Jane (janerbrown) I rated North and South 4 stars, I finished on Monday and am very satisfied with the ending. I really enjoyed the book and the way the characters developed through out the novel. The labor unions issues are relevant even today. The Victorian love story was my favorite part. I highly recommend North and South, and look forward to reading more of Elizabeth Gaskell's novels.

Lisa (lisadannatt) | 103 comments Denise, that last bit was stunning. It's a beautiful book. Was so pleased with the happy ending!

Erin (miss_eepy) | 32 comments I finished the book last night. Gaskell reallly tried to keep the reader guessing up til the end, leaving Henry Lennox open as a romantic option for Margaret (though we pretty much all knew that it would be Mr. Thornton). The very end seemed very abrupt to me. I actually looked up the text online to make sure that my ebook wasn't missing a page or two. I did enjoy the love story aspect of the novel, though I was much more intrigued by the interaction between and within the various social classes, as well as the religious, economic, and political aspects. I may need to get my hands on a Norton Critical copy to delve more deeply into the background.

message 9: by Denise (last edited Oct 18, 2013 07:26PM) (new) - rated it 4 stars

Denise (dulcinea3) | 400 comments Erin, the Norton Critical edition has a lot of information on the industrial aspects of the era, strikes, etc., which did help understand a lot of what happened in the novel. As I recall, there was also a series of communicatons between Gaskell and Dickens, while the novel was being serialized in Dickens' publication. I'm sure there was lots more, too, as usual with these editions, but can't remember it all unless I pull it back out! With a Norton Critical edition, it takes me as long to read all of the additional content as the novel itself!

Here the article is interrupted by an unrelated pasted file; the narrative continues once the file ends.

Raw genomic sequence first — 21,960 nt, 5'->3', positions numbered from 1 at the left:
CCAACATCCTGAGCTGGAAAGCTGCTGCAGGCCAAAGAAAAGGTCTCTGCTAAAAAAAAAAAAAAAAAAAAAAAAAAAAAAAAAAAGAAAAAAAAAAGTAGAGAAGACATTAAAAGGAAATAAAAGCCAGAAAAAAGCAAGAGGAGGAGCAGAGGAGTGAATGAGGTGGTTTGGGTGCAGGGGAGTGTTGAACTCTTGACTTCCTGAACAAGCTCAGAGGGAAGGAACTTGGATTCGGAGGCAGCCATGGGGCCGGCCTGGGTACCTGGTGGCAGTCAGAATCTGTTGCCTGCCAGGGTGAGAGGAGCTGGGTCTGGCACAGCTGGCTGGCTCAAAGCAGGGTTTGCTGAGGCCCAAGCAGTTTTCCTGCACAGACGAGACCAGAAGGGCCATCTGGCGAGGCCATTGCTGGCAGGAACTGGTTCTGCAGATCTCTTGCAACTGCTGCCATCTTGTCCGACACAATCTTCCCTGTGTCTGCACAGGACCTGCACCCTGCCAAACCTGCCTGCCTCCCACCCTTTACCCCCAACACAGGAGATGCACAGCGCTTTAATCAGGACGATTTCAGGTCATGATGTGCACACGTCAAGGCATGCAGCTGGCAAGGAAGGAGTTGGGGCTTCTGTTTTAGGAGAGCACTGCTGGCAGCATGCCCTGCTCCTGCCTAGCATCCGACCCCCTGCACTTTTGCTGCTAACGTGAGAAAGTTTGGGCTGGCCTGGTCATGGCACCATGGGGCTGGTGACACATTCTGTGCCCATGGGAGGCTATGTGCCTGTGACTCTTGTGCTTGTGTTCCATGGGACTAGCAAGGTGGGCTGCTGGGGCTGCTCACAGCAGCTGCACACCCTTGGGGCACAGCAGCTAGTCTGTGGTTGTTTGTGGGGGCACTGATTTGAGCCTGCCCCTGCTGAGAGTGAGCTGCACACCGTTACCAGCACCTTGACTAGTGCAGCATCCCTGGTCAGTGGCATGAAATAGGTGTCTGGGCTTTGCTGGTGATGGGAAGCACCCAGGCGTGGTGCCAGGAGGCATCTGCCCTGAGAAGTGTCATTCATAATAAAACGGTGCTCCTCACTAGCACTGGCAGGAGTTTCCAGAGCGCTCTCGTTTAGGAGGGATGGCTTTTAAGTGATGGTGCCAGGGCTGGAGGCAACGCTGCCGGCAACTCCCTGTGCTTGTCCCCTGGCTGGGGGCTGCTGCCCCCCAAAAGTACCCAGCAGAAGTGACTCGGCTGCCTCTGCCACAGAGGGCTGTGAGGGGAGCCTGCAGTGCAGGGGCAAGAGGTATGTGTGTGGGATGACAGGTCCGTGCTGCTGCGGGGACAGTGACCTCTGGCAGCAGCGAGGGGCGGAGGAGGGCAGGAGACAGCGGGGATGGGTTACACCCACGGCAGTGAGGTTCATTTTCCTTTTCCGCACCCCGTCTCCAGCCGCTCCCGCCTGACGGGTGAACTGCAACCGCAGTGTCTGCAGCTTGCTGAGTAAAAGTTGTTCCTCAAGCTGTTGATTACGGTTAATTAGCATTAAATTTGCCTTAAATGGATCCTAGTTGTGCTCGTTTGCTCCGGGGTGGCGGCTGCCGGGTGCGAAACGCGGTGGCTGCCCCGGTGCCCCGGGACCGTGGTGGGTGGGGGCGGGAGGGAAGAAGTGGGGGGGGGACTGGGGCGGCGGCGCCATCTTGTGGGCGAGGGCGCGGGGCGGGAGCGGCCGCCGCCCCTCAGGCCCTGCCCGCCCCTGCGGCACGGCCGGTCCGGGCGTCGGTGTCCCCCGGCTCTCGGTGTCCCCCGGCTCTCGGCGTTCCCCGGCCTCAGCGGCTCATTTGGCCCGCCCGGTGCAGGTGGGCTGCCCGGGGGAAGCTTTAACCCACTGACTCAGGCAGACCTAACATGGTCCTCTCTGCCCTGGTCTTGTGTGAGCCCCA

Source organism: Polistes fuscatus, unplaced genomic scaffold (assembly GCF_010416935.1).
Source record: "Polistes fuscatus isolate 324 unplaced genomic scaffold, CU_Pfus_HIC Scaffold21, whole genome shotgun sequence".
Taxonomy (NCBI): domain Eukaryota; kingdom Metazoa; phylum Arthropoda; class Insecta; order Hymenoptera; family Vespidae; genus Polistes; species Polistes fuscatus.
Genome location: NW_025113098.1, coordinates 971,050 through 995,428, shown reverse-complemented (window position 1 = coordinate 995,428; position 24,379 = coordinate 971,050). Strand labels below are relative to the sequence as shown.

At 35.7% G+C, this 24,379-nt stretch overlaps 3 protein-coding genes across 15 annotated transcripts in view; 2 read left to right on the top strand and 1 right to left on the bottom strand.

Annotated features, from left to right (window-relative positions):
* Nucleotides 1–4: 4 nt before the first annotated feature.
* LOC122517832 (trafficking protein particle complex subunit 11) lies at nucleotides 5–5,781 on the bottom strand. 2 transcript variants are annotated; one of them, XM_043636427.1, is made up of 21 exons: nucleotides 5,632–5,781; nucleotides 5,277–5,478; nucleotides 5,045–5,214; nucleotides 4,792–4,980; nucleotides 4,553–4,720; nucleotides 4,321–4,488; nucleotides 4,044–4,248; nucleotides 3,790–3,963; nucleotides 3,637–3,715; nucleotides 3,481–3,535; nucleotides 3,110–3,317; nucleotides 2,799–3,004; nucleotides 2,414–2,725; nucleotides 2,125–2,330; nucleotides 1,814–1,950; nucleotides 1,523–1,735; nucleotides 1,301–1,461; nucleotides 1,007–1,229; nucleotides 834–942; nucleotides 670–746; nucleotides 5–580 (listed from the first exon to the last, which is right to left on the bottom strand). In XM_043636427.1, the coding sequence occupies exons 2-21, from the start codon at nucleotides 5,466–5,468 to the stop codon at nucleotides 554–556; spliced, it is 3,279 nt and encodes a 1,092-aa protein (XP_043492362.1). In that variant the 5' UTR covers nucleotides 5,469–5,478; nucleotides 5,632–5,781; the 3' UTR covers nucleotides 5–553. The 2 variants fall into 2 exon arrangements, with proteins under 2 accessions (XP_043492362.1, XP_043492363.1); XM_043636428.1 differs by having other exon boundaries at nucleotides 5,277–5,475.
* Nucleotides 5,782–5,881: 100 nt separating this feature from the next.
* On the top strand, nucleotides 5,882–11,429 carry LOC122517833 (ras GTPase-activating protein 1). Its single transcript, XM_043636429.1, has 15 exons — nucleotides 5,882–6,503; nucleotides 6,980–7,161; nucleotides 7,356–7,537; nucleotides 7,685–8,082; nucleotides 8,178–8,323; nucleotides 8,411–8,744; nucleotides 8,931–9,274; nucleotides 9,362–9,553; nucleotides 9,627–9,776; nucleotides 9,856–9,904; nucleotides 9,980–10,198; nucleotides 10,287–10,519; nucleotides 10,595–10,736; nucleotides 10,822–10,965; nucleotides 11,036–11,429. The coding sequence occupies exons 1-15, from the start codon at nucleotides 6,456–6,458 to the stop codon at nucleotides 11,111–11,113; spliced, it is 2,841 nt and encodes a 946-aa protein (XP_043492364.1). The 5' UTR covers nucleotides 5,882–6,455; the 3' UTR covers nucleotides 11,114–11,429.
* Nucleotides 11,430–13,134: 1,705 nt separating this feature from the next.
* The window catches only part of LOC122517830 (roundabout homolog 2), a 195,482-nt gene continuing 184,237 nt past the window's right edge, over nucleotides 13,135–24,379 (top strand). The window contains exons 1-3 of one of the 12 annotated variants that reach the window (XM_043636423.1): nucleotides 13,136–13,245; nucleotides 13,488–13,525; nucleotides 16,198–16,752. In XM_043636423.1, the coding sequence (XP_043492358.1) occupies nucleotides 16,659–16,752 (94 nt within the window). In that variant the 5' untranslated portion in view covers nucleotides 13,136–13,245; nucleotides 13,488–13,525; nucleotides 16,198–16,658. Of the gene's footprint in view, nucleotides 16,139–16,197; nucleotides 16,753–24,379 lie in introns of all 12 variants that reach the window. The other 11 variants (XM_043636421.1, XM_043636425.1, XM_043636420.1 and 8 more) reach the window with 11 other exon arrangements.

message 10: by Erin (new) - rated it 3 stars

Erin (miss_eepy) | 32 comments Yes, I agree -- the Norton Criticals are awesome! I have the Hard Times one, since I'd read that book for a college course a few years ago. I looked in it last night and saw the Dickens/Gaskell correspondence that you'd mentioned. There are also several essays related to strikes that would be relevant to North and South. Unfortunately, the print in it is a bit too small for me right now, as my eyes are healing from cartaract surgery/LASIK. The Kindle has been wonderful, since I can change the print size :)

Trudy Brasure | 93 comments There are also a couple of biographies of Gaskell that delve into the some of the behind-the-scenes workings of N&S.
As to the plot, I didn't think Henry was an option at all. Margaret plainly tells Edith she will never marry, believing she had lost Thornton's regard forever. Of course Henry was still hoping he had a chance! ;) But he was only interested in molding Margaret to HIS ideal. Thornton was the only one who really understood and accepted Margaret for who she was and could be.

message 12: by Erin (new) - rated it 3 stars

Erin (miss_eepy) | 32 comments Yes, Margaret tells Edith that she'll never marry, but Edith doesn't believe her for a second. Margaret and Henry seem to reconcile as friends and on business terms within the last few chapters, and there seems to be some pressure or assumptions from the family concerning them. Henry clearly doesn't see her rejection coming -- and maybe some readers didn't either. Henry seems to be used as a plot device by Gaskell to make the reader wonder or worry a bit about who Margaret will marry -- not that I believe it was a very effective one.

Nancy Trowbridge | 4 comments I wonder if Gaskell meant to portray Henry as the biggest loser the story begins with him being rejected by Margaret & it ends with him being rejected by Margaret.

message 14: by Erin (last edited Oct 20, 2013 04:11PM) (new) - rated it 3 stars

Erin (miss_eepy) | 32 comments Nancy wrote: "I wonder if Gaskell meant to portray Henry as the biggest loser the story begins with him being rejected by Margaret & it ends with him being rejected by Margaret."

Great point! The novel focuses on the many tragedies that Margaret endures -- but at least SHE gets a happy ending!

Trudy Brasure | 93 comments Erin wrote: "Yes, Margaret tells Edith that she'll never marry, but Edith doesn't believe her for a second. Margaret and Henry seem to reconcile as friends and on business terms within the last few chapters, an..."